What do you do once you figure out that you want to in parks and Recreation? This is the question that Deona and I started with in this conversation. Deona reached out to me as a current student in the parks and recreation field.
I definitely see her as an up-and-coming leader in our field, and I am excited to hear what she has to say! We talked about how to choose your degree, the right school, the right classes, and then how to get your foot in the door. She has some really useful tips around volunteering, researching your dream job, and reaching out to other professionals.
What happens when you decide that you want to work in parks recreation?
Once I found out that I wanted to have a career in the parks and recreation field, one of the things that helped me along the way was trying to figure out what kinds of jobs there were available.
Then, I looked at what degrees were required to get that job, and what it looked like to move up in the field. I found that there were many different types of jobs – like aquatic supervisors, park supervisors, athletic coordinators, park Rangers, park managers and so much more.
I didn't realize that once you got a recreation degree, that there were all of these amazing and different diverse kinds of careers that you could have.
I also realized that there are many different types of recreation degrees. Some of them are called environmental education, or leisure studies, or outdoor education. There’s so many different names for different schools, and it’s just a matter of what kind of job you want to get after school.
How do you get started in the field?
The first thing I would suggest is to do your research. Think about that dream job and what kind of degrees you’ll need. Would it be with a city? A state? A county? A private entity? National Parks?
Whatever you decide, look towards those places to see how they operate and what kind of experience/education is necessary.
Another helpful tip is to volunteer. You can commit to whatever your schedule will allow. So whether it’s once a month or once a week, you can meet people and connect with others. You also get to see how park systems operate.
You can even see your dream job in action. Ask someone who has your “dream job” and arrange a meeting with them. What does their daily job look like? How did they get to their current role? Most people are always looking to give advice.
I would also recommend getting in touch with associations. The National Association of Interpretation is such a great association. They help young interpreters prepare for a career.
They have workshops, activities, and they have lots of professionals who can give advice. Another association is NRPA, and they do similar things. Every state also has an association – so find one in your region that is active and be involved.
What my you tell someone who's looking for that dream job but isn’t hearing back after they apply?
Be patient. Parks and recreation is a ladder, you can’t just go to the top without starting at the bottom first.
When you're trying to apply for a position or become a volunteer, go talk to the people and introduce yourselves to the manager or your potential supervisor. Tell them how happy you are to be applying for this job. Face to face and handshakes go a long way.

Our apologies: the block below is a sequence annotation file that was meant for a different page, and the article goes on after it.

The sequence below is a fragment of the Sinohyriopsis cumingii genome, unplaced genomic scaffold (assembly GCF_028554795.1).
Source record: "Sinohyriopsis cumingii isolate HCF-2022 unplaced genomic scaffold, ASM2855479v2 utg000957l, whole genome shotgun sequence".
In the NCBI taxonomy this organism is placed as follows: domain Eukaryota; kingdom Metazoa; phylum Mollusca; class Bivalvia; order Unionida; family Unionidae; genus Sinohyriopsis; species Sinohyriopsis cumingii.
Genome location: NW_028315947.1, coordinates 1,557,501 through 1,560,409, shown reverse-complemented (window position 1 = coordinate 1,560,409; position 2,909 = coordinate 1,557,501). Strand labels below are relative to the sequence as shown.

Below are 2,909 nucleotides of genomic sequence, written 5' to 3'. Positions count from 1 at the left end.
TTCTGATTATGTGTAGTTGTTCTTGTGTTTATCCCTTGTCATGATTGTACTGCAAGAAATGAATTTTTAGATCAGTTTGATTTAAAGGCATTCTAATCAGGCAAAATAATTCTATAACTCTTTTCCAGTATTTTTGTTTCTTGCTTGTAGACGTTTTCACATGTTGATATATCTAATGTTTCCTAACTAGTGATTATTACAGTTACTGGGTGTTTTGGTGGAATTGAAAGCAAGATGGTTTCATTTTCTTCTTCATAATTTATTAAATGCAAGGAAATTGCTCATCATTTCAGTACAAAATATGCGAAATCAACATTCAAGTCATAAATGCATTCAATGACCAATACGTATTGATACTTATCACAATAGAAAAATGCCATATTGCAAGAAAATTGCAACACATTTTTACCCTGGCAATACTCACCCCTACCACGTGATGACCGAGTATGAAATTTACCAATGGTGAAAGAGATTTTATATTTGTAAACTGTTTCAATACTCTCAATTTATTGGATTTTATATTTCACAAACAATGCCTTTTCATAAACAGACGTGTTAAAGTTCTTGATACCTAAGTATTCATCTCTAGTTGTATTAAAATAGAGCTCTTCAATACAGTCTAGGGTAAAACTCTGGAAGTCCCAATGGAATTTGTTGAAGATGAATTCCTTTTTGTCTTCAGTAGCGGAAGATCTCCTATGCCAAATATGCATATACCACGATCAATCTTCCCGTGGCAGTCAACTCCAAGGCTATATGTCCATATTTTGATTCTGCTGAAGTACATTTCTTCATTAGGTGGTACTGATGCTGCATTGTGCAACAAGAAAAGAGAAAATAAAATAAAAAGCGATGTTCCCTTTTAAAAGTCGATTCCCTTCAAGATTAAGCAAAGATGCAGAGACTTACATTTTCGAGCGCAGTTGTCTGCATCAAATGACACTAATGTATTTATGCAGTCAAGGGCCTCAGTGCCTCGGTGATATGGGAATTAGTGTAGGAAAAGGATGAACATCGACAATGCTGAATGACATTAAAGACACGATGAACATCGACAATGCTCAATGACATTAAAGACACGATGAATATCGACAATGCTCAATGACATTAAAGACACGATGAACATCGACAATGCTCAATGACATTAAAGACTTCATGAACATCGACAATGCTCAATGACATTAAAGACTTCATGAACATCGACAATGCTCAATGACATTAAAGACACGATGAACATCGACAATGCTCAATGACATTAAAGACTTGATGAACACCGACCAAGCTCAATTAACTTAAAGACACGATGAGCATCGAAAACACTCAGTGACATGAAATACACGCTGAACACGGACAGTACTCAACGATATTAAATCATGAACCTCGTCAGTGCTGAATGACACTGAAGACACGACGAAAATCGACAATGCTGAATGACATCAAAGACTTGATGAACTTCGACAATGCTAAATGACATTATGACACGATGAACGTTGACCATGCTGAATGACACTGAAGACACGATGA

You may want to start with a part-time position, or a student worker position, or maybe you are even volunteering. However, you may not realize what you’re dream job actually is until you start. It’s okay to get started and then change your mind.
There will be a time where you may have to start as a parks worker, changing trash cans, and that’s okay. You may not have the best job right now because you are just a student and you are learning. Looking back, I am very proud that I did those types of jobs. Someone had to do it, and it didn’t just help the parks – it helps the public enjoy their parks and recreation experience.
What do you think are some of the topics that we should be talking about in our field?
- Look at what some of the best parks and recreation departments are doing
- What do their parks look like? What’s different about their programs?
- What makes the difference between a program that gets 2 people and a program with 20 or 200 people?
- Talk with people who work in the front-line positions at your parks or recreation centers who talk directly with customers. Understand their point of view and develop relationships with them to hear constant feedback.
Deona is working on an app to help people experience parks in new ways. If you’d like to be involved, or perhaps know someone with the technical expertise to help her, please reach out to her at email@example.com
I am Deona Micheli and I have been in the parks field for 5 years. After volunteering and attending an Environmental Science class in high school that partnered with East Bay Regional I got a job working for East Bay Regional Park District, at Big Break in Oakley CA, as a student worker. This job helped me see that parks and recreation was the field I want a career in.
As I was attending a local community college I looked into 4 year university’s with degrees in parks and recreation. I found Fresno State was the place for me. Shortly after that discovery I relocated to the Fresno area. I am currently a student at Fresno City College and I am working on getting my Associates degree in Recreation Admission before continuing on to Fresno State to get my Bachelors degree in Recreation Admission with an Emphasis on Outdoor adventure. I am currently employed by California Department of Fish and Wildlife as a Scientist aid, working with the Salmonids in the Classroom program.
Related Episodes You May Like:
Future Trends in Recreation Centers with Craig Bouck
Professional Development for Parks and Rec Leaders with Anthony Iracki
Inspiring Pride in Parks and Recreation with Angela Summers